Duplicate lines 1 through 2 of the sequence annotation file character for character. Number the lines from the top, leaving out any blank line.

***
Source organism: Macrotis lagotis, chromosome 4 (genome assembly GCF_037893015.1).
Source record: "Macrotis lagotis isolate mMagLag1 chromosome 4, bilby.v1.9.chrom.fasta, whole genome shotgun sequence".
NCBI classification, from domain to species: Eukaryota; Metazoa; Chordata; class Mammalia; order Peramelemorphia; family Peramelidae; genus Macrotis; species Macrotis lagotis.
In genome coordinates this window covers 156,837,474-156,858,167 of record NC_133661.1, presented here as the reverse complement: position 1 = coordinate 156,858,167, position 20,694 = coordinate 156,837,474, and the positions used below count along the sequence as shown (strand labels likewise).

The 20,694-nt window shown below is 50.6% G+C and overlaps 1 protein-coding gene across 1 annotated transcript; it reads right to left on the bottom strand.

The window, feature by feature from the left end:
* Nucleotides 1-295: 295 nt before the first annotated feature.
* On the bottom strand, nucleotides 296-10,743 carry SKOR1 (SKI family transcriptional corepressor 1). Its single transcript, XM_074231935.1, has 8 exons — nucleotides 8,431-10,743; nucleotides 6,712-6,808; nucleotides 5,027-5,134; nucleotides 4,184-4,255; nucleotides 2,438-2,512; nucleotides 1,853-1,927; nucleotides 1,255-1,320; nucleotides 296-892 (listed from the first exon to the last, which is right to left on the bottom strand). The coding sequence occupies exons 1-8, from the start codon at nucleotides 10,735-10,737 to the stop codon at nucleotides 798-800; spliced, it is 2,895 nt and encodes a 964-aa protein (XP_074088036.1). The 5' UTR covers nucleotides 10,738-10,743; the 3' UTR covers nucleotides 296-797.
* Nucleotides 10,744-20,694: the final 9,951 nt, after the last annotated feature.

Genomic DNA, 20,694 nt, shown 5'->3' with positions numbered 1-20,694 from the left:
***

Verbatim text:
Source organism: Macrotis lagotis, chromosome 4 (genome assembly GCF_037893015.1).
Source record: "Macrotis lagotis isolate mMagLag1 chromosome 4, bilby.v1.9.chrom.fasta, whole genome shotgun sequence".